SQL Standard

SQL OVER Clause

One of the most advanced features of SQL is the OVER clause. It is a feature that allows us to perform the calculations and apply the SQL window functions over a specific subset of rows within a given result set.

It is particularly useful when you need to calculate the aggregations or rankings for groups of rows without actually collapsing the entire result set.

Join us in this tutorial as we learn everything about there is to know to get you started working with the OVER clause.

Requirements:

Before we dive into the functionality and workings of the OVER clause, ensure that you have the basics of SQL out of the way. We also assume that you have access to a database that you can use to test out your knowledge.

In our case, we will use the MySQL database with the Sakila sample database. Just ensure that you have sufficient permissions and that your database engine supports the window functions.

Syntax:

As we mentioned earlier, in most cases, we mainly use the OVER clause in conjunction with the window functions.

As such, we can express the syntax of the clause as follows:

<window function>(expression) OVER (

  [PARTITION BY partition_expression, ...]
 
  [ORDER BY sort_expression [ASC | DESC], ...]

  [frame_specification]

)

In the given syntax, we can break down each component as follows:

  1. <window_function> – It refers to the window function that we wish to apply over a specific window of rows such as SUM(), AVG(), ROW_NUMBER(), RANK, etc.
  2. Expression – This specifies a column or expression for which the window function is applied.
  3. PARTITION BY – This is an optional clause that divides the result set into partitions where each partition is like a separate unit where the function is applied. Rows within the same partition share the same values in the specified columns.
  4. ORDER BY – This specifies the order in which the rows in each partition is processed.
  5. frame_specification – This is an optional clause that defines the frame of rows within the partition. Common frame specifications include ROWS BETWEEN <start> AND <end> or RANGE BETWEEN <start> AND <end.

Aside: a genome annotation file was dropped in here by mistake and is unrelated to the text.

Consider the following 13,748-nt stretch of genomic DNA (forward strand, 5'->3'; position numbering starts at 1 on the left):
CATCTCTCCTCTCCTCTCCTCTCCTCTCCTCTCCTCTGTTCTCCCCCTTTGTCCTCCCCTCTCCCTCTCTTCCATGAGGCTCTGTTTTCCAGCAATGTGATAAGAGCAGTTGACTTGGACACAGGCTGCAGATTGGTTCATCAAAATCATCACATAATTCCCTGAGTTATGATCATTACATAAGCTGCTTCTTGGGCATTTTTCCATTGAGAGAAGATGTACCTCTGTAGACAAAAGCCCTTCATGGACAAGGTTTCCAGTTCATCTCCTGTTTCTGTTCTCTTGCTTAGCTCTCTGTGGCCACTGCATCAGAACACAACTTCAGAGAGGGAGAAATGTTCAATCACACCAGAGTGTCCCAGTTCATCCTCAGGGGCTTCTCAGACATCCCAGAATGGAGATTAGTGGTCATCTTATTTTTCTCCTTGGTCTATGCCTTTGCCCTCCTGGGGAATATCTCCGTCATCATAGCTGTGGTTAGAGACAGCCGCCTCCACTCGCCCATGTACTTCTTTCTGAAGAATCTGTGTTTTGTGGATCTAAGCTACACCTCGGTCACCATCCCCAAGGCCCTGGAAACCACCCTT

With that out of the way, let us explore some practical examples on how to use it.

Example:

Let us demonstrate how to use the clause using the Sakila sample database. Consider an example where we need to determine the total revenue for each film category.

We can use the sum window function with the OVER clause and a bunch of join statements as shown in the following example:

SELECT
    category.name AS category_name,
    film.title AS film_title,
    film.rental_rate,
    SUM(payment.amount) OVER (PARTITION BY category.name) AS total_revenue
FROM
    film
JOIN
    film_category ON
    film.film_id = film_category.film_id
JOIN
    category ON
    film_category.category_id = category.category_id
JOIN
    inventory ON
    film.film_id = inventory.film_id
JOIN
    rental ON
    inventory.inventory_id = rental.inventory_id
JOIN
    payment ON
    rental.rental_id = payment.rental_id
ORDER BY
    category.name,
    film.title;

In the given query, we start by selecting the film title, rental rate, and use the sum (payment.amount over partition by category.name) expression to determine the sum of each category partition by the category name.

We must use the PARTITION BY clause to ensure that the calculation of the sum restarts at each unique category.

The resulting output is as follows:

There you have it!

Conclusion

In this example, we explored the fundamentals of working with the OVER clause in SQL. This is not a basic clause and requires previous familiarity with other SQL features.

About the author

John Otieno

My name is John and am a fellow geek like you. I am passionate about all things computers from Hardware, Operating systems to Programming. My dream is to share my knowledge with the world and help out fellow geeks. Follow my content by subscribing to LinuxHint mailing list